1:256‑265
Mar. 1918

Charles King: Rufus King: Soldier, Editor, and Statesman

A biographical sketch of the West Point-educated Milwaukee newspaper editor and civic leader, with a defense of his conduct in the War between the States.

4:371‑381
June 1921

Henry S. Lucas, ed.: The Journey of an Immigrant Family from The Netherlands to Milwaukee in 1854

The first-hand account of John Remeeus, a mid‑19c Dutch pioneer immigrant: his Atlantic crossing and his travel by rail and boat from Boston to Milwaukee [source document].

29:201‑223
Dec. 1945

Henry S. Lucas, ed.: Reminiscences of Arend Jan Brusse on Early Dutch Settlement in Milwaukee

The first-hand account, if written much later than the events, of a mid‑19c Dutch pioneer immigrant.

30:85‑90
Sep. 1946

Henry S. Lucas: The First Dutch Settlers in Milwaukee

A brief account of mid‑19c Dutch settlement in and around Milwaukee.

30:174‑183
Dec. 1946

Henry S. Lucas: The Founding of New Amsterdam in La Crosse County

An 1853 sea voyage, a shipwreck, and settlement in Wisconsin.

31:42‑60
Sep. 1947

Yale Review

Emerson D. Fite: The Canal and the Railroad from 1861 to 1865

® Northern transportation lines enjoyed remarkable growth and prosperity during the War between the States.

15:195‑213
Aug. 1906
[decorative delimiter]

Technical Details

Printed Sources

I am transcribing my selection from original exemplars of the journals, and only of course those now in the public domain (see above). Unless otherwise stated, any illustrations are those accompanying the original article in the journal.

Proofreading

As almost always, I retype texts by hand rather than scanning them — not only to minimize errors prior to proofreading, but as an opportunity for me to become intimately familiar with them, an exercise which I heartily recommend: Qui scribit, bis legit. (Well-meaning attempts to get me to scan text, if successful, would merely turn me into some kind of machine: gambit declined.)

These transcriptions have been minutely proofread. In the table of contents above, the articles are shown on blue backgrounds, indicating that I believe the text of them to be completely errorfree; red backgrounds would indicate they had not been proofread. As elsewhere on this site, the header bar at the top of each chapter's webpage will remind you with the same color scheme.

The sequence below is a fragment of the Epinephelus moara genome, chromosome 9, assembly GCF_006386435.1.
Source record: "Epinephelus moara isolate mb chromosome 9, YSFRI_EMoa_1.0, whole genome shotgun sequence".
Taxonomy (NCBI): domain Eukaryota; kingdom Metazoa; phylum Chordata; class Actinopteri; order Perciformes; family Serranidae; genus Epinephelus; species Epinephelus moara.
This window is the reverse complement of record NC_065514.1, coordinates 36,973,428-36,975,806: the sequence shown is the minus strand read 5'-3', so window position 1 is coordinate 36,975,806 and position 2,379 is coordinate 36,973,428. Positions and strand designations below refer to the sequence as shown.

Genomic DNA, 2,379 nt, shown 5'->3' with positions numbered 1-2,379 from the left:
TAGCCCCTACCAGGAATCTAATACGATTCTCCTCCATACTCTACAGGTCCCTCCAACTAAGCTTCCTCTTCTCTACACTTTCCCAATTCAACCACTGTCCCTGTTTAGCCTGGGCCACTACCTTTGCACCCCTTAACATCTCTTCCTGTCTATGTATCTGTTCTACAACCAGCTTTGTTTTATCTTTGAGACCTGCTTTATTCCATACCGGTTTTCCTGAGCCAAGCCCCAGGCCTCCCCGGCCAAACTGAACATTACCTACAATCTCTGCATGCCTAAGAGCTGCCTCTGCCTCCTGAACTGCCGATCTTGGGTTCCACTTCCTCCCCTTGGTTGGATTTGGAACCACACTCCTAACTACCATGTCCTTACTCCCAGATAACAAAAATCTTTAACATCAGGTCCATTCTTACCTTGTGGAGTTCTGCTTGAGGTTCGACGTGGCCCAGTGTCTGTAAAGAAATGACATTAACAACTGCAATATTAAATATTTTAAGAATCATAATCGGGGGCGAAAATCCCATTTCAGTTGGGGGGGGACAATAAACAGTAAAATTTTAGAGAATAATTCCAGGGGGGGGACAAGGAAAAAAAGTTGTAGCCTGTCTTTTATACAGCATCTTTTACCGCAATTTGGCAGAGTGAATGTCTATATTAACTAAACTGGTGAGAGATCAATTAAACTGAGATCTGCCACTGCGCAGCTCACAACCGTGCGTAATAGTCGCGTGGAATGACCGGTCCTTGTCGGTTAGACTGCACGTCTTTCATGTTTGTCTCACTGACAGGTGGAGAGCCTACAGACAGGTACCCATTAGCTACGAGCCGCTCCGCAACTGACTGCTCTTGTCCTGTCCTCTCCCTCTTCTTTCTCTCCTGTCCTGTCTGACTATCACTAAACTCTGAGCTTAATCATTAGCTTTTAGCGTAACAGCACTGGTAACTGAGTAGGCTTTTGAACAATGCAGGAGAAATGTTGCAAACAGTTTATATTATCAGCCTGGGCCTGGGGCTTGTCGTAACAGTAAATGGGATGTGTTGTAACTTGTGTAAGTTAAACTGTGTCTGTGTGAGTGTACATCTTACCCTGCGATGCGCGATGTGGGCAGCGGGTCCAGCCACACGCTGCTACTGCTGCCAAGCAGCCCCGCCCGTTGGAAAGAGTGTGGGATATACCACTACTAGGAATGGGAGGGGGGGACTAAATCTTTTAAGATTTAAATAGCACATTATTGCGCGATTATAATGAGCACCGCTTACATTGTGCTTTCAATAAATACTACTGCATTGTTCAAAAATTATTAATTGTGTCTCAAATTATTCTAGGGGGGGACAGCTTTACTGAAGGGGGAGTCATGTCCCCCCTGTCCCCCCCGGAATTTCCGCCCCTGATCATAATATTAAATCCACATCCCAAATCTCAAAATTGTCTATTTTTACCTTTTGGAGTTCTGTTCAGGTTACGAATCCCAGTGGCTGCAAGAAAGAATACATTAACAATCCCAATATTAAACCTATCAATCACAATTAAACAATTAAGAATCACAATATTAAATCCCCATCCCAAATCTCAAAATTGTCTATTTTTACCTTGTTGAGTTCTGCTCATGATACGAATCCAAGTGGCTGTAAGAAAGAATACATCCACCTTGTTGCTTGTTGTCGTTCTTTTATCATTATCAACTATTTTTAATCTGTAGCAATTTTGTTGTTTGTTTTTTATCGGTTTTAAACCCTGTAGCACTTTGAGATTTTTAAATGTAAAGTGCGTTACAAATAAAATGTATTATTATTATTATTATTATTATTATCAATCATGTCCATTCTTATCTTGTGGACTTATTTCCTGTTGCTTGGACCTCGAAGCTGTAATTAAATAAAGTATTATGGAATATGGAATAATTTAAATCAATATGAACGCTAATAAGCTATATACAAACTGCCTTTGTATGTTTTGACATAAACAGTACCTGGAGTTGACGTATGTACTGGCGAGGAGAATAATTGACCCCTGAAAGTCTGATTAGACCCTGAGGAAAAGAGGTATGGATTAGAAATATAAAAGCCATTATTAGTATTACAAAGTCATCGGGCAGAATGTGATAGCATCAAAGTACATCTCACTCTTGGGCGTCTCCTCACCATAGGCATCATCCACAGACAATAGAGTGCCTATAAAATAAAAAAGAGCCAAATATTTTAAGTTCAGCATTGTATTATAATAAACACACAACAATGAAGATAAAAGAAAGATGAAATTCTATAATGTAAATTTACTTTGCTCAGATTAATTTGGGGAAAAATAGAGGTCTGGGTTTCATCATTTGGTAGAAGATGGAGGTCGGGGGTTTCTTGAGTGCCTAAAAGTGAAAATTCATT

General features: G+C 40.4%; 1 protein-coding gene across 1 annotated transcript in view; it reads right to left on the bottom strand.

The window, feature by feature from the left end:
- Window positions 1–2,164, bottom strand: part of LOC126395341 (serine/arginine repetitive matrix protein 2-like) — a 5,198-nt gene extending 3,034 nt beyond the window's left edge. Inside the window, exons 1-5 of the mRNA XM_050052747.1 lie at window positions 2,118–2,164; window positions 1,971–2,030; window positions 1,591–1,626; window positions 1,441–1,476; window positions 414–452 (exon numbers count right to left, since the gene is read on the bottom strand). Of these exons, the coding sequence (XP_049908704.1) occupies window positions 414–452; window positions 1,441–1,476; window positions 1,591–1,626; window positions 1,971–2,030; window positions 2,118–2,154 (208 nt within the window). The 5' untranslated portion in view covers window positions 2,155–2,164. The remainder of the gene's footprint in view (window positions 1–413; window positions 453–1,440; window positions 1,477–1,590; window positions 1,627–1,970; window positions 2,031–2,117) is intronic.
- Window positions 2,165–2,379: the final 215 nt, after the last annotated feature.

Very occasionally the proofreaders of the original articles nodded off, and I've therefore had the opportunity to make a few corrections, marking the correction each time with a bullet like this:º as elsewhere on my site, glide your cursor over the bullet to read the variant. Similarly, bullets before measurements provide conversions to metric, e.g., 10 miles.

Most of these typos were of a minor and obvious kind; but I've marked them nonetheless, as a reminder that there must surely be quite a few other errors that I could not catch: numbers, proper nouns.

Where an error is manifest, but for some reason I couldn't fix it, or where it is uncertain whether it is poor proofreading of the translated text or it might just have been made in the original documents (which I usually have not seen), or again where there might otherwise be some latitude, I marked it º. Inconsistencies in punctuation have been corrected to the text's usual style, in slightly brighter blue — barely noticeable on the page, but it shows up in the sourcecode as <SPAN CLASS="emend">. Finally, a number of odd spellings, curious turns of phrase, etc. have been marked <!‑‑ sic ‑‑> in the sourcecode, just to confirm that they were checked.

Any other mistakes, please drop me a line, of course: especially if you have a copy of the printed item in front of you.

Pagination and Local Links

For citation and indexing purposes, the pagination is shown in the right margin of the text at the page turns (like at the end of this line);p57 these are also local anchors. Sticklers for total accuracy will of course find the anchor at its exact place in the sourcecode.

In addition, I've inserted a number of other local anchors: whatever links might be required to accommodate the author's own cross-references, as well as a few others for my own purposes. If in turn you have a website and would like to target a link to some specific passage of the text, please let me know: I'll be glad to insert a local anchor there as well.